Slightly different format for this post, as my buddy, Bird, and I tell the story in tandem. Warning: There’s some more than usual adult language used in this post — what Dee refers to as my “Camp Voice.” Apologies in advance to Sister Myra, Sister Brid and Sister Michele. (Yes, I think about who might read this stuff).
Bird: Our plan was to sneak in a 4-day late-summer/early-fall adventure bike ride into Utah, following the Utah Backcountry Discovery Route, making a large loop that started and ended just outside of Salt Lake City. We got a little more adventure than we bargained for.
This was a unique trip from the start. Our patriarch, Tom Milan, had recently broken his wrist in a mountain bike accident and had to back out. His fill-in was the youngest on the squad, Dan Shaw, Hank’s son, who had recently purchased a Honda XR 650 L. Garth, Scott and I were going to fly into Salt Lake City where Hank and Dan would pick us up and take us to the condo in Heber City. Unfortunately, the night before our flight, we were alerted that Hank’s truck (with bikes in tow) had broken down outside of Las Vegas.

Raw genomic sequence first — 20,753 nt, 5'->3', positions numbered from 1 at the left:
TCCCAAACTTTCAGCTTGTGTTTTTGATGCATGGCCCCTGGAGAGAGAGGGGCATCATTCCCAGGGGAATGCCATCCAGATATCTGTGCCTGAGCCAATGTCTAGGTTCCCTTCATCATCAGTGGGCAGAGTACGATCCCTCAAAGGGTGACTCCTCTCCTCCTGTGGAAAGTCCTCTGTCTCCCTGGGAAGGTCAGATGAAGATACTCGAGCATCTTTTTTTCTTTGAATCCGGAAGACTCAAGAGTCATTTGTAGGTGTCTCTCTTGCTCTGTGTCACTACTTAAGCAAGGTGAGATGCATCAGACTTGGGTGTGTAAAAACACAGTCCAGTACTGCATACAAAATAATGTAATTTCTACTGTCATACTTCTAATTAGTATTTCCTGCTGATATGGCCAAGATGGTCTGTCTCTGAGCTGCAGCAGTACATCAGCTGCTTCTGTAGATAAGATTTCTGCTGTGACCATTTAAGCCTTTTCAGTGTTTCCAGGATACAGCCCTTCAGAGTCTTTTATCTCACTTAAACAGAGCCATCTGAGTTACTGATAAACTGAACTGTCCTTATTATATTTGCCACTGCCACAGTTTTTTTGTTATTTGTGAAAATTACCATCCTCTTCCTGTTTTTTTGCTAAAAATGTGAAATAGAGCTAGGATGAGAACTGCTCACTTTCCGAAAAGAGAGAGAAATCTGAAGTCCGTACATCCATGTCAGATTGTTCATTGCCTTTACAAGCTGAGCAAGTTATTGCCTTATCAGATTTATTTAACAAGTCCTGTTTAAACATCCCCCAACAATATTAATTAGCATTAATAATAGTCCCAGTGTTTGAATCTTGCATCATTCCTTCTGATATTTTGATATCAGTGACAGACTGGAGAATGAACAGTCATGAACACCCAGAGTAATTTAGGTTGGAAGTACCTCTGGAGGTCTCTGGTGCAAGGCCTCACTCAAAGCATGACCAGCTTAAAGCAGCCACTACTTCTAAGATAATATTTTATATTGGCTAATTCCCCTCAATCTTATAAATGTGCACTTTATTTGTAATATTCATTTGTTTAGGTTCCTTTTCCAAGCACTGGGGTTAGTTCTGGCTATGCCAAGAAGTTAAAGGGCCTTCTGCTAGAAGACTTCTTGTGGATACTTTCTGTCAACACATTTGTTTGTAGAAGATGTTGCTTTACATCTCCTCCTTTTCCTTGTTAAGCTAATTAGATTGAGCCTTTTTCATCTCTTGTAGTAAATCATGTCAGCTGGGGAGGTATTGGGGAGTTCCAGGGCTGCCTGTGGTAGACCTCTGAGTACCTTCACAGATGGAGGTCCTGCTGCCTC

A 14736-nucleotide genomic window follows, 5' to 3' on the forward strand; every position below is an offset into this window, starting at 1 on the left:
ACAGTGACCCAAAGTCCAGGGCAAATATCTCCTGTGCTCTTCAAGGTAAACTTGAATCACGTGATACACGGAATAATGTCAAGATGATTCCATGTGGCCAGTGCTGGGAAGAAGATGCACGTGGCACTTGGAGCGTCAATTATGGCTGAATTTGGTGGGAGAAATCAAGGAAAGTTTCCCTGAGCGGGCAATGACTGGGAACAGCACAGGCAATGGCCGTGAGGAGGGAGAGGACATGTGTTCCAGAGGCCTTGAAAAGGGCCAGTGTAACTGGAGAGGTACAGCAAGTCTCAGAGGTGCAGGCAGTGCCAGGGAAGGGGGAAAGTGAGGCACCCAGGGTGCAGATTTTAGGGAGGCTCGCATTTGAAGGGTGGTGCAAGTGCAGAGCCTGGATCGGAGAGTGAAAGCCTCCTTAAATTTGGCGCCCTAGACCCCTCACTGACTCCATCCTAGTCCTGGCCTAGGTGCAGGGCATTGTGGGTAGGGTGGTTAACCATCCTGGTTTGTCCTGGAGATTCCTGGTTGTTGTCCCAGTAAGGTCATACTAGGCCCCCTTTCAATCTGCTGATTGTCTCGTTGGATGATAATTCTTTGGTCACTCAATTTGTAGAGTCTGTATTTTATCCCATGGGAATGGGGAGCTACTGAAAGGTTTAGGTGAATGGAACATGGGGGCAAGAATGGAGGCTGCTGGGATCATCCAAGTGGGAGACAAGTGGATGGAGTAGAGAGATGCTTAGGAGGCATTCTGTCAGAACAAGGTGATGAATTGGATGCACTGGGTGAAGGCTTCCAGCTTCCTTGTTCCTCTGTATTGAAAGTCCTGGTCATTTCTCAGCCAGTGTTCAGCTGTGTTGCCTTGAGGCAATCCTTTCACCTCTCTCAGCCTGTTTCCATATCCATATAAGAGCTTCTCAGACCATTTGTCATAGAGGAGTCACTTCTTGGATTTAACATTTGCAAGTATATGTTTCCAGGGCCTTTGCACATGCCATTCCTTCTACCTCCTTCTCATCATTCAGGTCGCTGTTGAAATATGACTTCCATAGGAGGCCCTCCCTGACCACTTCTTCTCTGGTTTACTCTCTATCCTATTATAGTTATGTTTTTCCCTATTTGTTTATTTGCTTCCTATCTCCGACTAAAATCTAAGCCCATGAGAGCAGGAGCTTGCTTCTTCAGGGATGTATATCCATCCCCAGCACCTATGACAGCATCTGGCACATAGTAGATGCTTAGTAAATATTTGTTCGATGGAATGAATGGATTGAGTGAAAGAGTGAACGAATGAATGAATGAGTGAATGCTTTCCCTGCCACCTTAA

The breakdown delayed Hank nearly seven hours. Luckily, there were several bars and a movie theatre in Park City that held our attention that afternoon and we all got to the condo late Friday night and prepped for the coming days.
Hank: If you wanted to avoid the details and jump to the end of this report to see how it all ended, the two words you’d read would be, “Shit Happens.” That’s a good metaphor for life and an even better description of our adventure. So, with that in mind to set the stage…